ISLAMABAD: The Islamabad High Court (IHC) suspended Section 20 of the Prevention of Electronic Crimes Act (PECA) Ordinance 2022 on Wednesday, saying individuals cannot be arrested by the government under the said section of the law.
Before the ordinance came into effect, Section 20 that pertained to registration on complaints against individuals by aggrieved parties over defamation was a bailable and non-criminal offense. However, the ordinance made the offense criminal and extended the sentence to five years instead of three years.
During a hearing of the pleas filed against the newly-promulgated ordinance, the high court said the government cannot implement the particular section without ensuring guarantees under Article 19 of the Constitution.
It also directed the attorney general to appear in the court on Thursday and also sought a detailed record from the Federal Investigation Agency (FIA). The high court said the director-general of the FIA and the interior secretary would be held accountable if the agency violated its SOPs submitted to the court.
The IHC also clubbed all pleas filed against the PECA Ordinance into a single petition.
On Sunday, President Dr Arif Alvi had promulgated the ordinance to amend the Prevention of Electronic Crimes Act, 2016 (PECA) increasing the jail term for defaming any person or institution from three years to five years by making a change in Section 20 of the law.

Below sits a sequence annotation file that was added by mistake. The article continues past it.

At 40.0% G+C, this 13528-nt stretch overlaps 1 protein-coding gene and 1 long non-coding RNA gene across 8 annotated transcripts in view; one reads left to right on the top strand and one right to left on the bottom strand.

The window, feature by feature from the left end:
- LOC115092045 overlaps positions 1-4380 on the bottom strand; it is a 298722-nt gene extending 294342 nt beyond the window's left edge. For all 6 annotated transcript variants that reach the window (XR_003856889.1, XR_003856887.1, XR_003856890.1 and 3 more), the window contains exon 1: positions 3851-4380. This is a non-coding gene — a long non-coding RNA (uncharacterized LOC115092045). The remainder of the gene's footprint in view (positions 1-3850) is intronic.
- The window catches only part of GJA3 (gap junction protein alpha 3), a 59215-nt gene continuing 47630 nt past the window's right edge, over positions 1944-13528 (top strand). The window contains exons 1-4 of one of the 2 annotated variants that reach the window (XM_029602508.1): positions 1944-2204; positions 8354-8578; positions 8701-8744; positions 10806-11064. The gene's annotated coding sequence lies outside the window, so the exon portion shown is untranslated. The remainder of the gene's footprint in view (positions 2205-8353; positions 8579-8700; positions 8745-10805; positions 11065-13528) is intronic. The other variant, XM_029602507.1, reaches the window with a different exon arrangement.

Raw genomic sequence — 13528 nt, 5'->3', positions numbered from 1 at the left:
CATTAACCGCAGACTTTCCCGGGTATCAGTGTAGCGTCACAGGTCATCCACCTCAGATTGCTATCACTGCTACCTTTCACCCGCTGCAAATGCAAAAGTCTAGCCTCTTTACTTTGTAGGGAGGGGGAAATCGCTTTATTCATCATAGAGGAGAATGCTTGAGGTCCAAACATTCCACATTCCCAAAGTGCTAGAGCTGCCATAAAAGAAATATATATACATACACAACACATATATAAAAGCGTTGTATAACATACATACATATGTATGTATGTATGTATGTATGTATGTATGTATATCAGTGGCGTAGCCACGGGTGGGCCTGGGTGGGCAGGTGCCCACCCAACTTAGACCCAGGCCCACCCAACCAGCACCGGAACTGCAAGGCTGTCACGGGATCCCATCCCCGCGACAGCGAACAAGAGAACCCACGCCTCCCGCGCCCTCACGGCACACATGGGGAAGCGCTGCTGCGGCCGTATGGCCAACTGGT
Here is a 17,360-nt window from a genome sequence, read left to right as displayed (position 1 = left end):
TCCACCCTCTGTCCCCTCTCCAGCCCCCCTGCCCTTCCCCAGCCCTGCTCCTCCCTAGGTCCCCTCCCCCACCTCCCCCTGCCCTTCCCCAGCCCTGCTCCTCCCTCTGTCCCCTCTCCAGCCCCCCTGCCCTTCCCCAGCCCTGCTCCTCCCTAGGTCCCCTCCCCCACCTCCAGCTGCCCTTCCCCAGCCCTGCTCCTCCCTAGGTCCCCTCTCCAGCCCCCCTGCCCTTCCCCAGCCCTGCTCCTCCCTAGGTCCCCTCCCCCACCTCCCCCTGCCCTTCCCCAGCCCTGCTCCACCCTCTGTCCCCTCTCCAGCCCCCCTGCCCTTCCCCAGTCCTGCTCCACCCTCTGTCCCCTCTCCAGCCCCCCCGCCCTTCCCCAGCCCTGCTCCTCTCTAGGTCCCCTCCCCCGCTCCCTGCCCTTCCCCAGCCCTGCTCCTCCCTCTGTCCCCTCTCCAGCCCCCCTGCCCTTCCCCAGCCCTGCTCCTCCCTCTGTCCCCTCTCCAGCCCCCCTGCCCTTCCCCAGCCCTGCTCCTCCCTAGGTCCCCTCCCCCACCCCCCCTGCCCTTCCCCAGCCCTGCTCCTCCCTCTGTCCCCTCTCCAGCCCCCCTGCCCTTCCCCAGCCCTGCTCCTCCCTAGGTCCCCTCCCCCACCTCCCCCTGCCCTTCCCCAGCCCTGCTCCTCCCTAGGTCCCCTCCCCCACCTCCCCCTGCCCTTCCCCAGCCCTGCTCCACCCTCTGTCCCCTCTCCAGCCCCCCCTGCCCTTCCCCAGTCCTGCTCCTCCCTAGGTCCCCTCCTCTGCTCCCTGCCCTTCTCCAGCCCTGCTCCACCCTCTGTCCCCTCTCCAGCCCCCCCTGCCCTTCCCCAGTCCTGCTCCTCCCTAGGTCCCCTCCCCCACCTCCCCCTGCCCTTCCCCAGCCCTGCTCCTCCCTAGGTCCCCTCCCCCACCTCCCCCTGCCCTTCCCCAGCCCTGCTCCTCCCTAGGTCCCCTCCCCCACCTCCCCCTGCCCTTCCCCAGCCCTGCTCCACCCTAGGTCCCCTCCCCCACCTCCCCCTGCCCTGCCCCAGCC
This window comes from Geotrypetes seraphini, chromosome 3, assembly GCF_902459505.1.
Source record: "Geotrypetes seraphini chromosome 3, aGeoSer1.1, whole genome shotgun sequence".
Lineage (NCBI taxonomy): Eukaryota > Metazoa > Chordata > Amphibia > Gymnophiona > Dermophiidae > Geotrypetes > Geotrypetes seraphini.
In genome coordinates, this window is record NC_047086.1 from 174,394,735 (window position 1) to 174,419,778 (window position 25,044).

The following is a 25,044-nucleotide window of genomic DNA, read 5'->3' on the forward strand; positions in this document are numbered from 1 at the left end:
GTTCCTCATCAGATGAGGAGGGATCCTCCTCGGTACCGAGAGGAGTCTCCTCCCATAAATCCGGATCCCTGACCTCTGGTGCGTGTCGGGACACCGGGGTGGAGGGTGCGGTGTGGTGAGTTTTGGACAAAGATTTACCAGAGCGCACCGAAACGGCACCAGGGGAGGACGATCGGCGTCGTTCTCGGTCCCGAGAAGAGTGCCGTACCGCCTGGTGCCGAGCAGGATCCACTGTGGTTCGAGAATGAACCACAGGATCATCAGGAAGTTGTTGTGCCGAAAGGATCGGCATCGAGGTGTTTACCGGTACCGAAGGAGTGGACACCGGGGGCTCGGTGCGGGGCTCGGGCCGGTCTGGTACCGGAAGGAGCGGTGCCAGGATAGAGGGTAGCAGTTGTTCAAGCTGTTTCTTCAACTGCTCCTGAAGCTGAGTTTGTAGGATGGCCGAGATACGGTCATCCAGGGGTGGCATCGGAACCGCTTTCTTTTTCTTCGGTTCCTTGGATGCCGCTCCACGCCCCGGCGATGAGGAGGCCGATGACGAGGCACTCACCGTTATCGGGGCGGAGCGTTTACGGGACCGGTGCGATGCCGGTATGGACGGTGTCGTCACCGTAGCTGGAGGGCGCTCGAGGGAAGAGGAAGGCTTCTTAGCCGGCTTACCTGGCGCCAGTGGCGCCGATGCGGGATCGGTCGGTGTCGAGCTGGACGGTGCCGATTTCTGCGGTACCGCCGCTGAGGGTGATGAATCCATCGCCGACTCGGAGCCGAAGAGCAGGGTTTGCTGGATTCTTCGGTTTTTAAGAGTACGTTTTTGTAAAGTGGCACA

Under the Prevention of Electronic Crimes (Amendment) Ordinance, 2022, which came “into force at once”, online public defamation had also been made a cognizable and a non-bailable offense.
The complainant has been defined as the aggrieved person, their authorized representative, their guardian in case they were a minor or “a member of the public in respect of a public figure or a holder of public office”.
The definition of a “person” has been expanded to include any “company, association or body of people whether incorporated or not, institution, organization, authority or any other body set up by the government under any law or otherwise”.
The complainant can now seek defamation and criminal proceedings against the accused as it has now become a cognizable offense.
A new section has been inserted in the Act under which a timeline has been given to courts to dispose of a case.
“The trial shall be concluded expeditiously, but preferably not later than six months of taking cognizance of the case,” it read.
Criticism against the law
A day after, major opposition parties – PPP and PML-N – had announced that they would challenge the PECA ordinance at every forum, saying the law was an attempt to clamp down on dissent and an aim to silence the opposition, media, civil society and to prevent criticism on government policies frequently debated on social media platforms.
Similarly, the superior bar councils, apex media bodies, and rights groups also assailed the new law, calling it an attempt to gag press freedom. The law was also challenged in the Lahore High Court and the Islamabad High Court on Tuesday.